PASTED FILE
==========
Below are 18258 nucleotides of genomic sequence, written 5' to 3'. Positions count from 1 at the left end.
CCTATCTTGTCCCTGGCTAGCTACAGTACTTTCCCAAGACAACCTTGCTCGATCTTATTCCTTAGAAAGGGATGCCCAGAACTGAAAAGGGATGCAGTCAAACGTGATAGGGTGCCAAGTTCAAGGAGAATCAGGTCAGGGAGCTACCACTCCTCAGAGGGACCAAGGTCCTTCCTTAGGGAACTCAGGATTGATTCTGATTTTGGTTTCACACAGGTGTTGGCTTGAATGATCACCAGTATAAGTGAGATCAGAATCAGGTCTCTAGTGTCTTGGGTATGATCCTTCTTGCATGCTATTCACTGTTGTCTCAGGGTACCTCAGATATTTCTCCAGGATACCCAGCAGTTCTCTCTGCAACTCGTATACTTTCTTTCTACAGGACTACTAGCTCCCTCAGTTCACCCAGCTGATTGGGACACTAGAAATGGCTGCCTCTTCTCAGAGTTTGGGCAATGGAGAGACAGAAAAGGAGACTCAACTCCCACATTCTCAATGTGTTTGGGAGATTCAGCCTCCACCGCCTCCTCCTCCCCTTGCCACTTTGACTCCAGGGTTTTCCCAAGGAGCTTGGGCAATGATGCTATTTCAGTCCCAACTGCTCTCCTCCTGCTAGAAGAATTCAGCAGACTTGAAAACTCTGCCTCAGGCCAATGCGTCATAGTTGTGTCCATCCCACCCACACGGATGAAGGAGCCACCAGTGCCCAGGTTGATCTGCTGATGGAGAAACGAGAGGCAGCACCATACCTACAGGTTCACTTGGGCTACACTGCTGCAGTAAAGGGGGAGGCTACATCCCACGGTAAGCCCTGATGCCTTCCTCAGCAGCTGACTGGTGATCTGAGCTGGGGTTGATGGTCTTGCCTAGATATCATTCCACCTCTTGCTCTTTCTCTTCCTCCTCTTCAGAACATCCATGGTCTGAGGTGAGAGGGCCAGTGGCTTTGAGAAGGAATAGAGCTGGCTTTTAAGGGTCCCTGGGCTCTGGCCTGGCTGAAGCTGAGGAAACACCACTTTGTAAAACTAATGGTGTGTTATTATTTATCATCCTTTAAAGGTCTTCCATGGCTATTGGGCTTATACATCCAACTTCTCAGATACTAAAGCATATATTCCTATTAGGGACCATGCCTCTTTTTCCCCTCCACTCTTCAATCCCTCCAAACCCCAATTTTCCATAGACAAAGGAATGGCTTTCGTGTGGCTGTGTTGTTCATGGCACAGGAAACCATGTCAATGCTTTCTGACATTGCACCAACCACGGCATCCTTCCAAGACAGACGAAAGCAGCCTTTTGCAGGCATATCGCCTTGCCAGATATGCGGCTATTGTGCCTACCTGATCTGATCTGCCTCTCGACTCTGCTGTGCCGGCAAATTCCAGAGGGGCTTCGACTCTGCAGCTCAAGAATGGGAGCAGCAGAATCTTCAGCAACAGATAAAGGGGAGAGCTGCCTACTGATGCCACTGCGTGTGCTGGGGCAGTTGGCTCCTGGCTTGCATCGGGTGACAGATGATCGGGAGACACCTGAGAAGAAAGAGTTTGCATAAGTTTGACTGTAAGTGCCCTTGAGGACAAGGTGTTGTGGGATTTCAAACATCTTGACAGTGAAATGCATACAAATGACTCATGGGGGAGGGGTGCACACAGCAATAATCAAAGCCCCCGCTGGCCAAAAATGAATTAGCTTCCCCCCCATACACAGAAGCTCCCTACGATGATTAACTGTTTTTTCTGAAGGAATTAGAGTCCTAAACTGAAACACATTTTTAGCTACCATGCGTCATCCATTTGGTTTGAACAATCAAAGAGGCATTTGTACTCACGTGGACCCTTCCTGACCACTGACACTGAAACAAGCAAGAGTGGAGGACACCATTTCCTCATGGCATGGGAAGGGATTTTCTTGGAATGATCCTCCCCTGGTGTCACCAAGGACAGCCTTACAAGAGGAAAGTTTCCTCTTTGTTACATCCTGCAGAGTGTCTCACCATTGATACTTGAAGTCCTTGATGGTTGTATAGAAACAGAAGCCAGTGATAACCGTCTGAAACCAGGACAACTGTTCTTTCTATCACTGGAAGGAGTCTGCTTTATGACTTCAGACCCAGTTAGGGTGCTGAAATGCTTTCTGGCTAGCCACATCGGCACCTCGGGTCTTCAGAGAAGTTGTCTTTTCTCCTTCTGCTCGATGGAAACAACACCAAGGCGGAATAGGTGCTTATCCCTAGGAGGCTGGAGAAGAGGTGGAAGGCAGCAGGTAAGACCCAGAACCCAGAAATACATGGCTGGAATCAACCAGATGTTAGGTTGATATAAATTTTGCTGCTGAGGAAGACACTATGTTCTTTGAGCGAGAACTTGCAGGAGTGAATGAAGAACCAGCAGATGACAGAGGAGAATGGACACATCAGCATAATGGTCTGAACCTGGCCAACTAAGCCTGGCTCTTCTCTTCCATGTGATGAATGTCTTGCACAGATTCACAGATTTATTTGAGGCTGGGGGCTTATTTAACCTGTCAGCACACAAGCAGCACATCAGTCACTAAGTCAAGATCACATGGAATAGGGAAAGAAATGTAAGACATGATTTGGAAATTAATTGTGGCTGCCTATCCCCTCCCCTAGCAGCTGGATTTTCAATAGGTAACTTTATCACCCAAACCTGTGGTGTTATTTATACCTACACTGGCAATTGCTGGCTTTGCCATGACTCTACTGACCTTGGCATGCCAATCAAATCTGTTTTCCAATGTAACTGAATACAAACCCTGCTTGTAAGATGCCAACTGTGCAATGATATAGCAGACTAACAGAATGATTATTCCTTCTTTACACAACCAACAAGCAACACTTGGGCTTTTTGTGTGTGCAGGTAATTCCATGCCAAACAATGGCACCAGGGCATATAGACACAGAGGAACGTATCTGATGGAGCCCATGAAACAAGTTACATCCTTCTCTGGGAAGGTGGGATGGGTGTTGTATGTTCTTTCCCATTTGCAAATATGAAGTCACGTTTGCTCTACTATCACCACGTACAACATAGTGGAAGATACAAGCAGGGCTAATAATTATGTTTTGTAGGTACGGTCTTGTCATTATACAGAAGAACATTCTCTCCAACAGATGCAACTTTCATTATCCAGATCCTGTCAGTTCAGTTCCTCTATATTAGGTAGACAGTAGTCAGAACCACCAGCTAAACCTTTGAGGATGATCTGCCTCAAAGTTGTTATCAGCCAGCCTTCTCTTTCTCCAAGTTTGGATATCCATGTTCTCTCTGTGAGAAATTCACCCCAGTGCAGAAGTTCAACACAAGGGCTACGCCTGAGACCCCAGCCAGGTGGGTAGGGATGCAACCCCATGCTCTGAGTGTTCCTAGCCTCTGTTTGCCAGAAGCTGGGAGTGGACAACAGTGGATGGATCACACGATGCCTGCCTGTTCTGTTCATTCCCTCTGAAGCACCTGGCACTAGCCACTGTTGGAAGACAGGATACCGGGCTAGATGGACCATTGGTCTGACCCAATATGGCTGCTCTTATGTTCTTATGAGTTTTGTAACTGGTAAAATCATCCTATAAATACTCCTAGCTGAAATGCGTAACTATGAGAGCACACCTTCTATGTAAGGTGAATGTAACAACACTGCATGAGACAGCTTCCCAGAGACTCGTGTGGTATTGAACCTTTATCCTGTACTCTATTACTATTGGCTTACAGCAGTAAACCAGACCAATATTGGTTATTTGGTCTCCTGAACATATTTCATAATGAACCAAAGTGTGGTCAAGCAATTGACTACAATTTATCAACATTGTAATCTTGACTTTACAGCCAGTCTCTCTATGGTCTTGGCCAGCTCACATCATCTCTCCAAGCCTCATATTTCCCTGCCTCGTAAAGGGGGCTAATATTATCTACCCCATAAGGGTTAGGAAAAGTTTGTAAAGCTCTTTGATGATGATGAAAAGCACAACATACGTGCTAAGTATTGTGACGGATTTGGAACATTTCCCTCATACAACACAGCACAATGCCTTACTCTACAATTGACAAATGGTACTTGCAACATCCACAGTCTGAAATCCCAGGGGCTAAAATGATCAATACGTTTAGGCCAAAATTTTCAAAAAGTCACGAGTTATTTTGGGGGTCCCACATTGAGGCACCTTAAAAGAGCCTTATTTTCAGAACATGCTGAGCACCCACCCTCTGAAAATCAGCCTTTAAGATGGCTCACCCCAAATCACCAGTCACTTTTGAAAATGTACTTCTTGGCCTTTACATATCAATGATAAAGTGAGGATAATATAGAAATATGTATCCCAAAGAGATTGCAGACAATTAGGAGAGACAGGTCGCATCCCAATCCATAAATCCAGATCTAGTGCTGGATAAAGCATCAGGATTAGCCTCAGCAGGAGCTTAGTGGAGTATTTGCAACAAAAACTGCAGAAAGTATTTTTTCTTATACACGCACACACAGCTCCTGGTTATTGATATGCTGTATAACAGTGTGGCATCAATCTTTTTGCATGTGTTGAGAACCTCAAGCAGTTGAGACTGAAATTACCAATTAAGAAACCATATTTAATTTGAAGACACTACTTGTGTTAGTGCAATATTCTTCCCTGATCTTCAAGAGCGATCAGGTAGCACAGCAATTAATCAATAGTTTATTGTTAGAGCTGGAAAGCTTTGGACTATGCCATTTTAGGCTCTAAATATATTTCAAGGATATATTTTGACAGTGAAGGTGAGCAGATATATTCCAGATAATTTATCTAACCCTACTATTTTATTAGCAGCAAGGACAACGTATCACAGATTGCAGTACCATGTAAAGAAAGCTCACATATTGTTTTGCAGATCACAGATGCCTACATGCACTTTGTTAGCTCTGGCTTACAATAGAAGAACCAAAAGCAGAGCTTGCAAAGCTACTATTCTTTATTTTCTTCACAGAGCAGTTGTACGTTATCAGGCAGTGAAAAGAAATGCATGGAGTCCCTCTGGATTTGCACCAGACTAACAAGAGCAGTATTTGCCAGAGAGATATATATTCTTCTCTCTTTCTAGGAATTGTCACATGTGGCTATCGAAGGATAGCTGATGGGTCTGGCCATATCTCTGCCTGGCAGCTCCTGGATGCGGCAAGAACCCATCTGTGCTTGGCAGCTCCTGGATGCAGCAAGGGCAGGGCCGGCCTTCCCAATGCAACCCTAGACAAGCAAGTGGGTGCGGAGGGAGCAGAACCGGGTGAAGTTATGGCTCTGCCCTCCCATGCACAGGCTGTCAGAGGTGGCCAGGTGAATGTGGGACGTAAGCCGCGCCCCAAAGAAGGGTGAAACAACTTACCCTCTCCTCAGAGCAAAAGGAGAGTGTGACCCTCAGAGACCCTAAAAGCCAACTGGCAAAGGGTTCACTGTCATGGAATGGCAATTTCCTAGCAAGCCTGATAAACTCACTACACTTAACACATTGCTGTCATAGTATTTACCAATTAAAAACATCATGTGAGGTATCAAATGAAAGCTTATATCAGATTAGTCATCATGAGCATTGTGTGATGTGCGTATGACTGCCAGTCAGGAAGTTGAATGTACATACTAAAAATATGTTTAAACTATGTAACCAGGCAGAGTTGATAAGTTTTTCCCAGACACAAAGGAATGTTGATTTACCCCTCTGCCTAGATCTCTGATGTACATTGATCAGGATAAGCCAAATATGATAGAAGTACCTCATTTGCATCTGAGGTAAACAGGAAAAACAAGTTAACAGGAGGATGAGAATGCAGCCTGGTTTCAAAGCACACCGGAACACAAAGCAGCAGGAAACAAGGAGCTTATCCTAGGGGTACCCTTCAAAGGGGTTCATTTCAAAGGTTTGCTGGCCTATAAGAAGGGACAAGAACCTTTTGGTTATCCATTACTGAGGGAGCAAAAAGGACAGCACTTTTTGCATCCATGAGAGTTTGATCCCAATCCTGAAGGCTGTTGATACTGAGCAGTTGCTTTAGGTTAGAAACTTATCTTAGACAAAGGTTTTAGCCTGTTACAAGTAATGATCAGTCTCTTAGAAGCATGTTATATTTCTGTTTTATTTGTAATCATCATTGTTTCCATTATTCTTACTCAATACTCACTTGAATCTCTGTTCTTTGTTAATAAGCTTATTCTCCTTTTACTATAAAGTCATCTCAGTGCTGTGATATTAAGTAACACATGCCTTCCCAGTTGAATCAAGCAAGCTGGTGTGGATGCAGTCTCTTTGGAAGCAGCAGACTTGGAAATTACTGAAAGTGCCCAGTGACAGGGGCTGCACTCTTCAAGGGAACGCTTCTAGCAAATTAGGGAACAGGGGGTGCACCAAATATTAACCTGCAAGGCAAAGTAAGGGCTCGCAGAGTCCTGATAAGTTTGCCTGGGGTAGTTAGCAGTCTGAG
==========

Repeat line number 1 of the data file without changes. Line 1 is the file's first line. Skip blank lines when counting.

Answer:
Below are 18258 nucleotides of genomic sequence, written 5' to 3'. Positions count from 1 at the left end.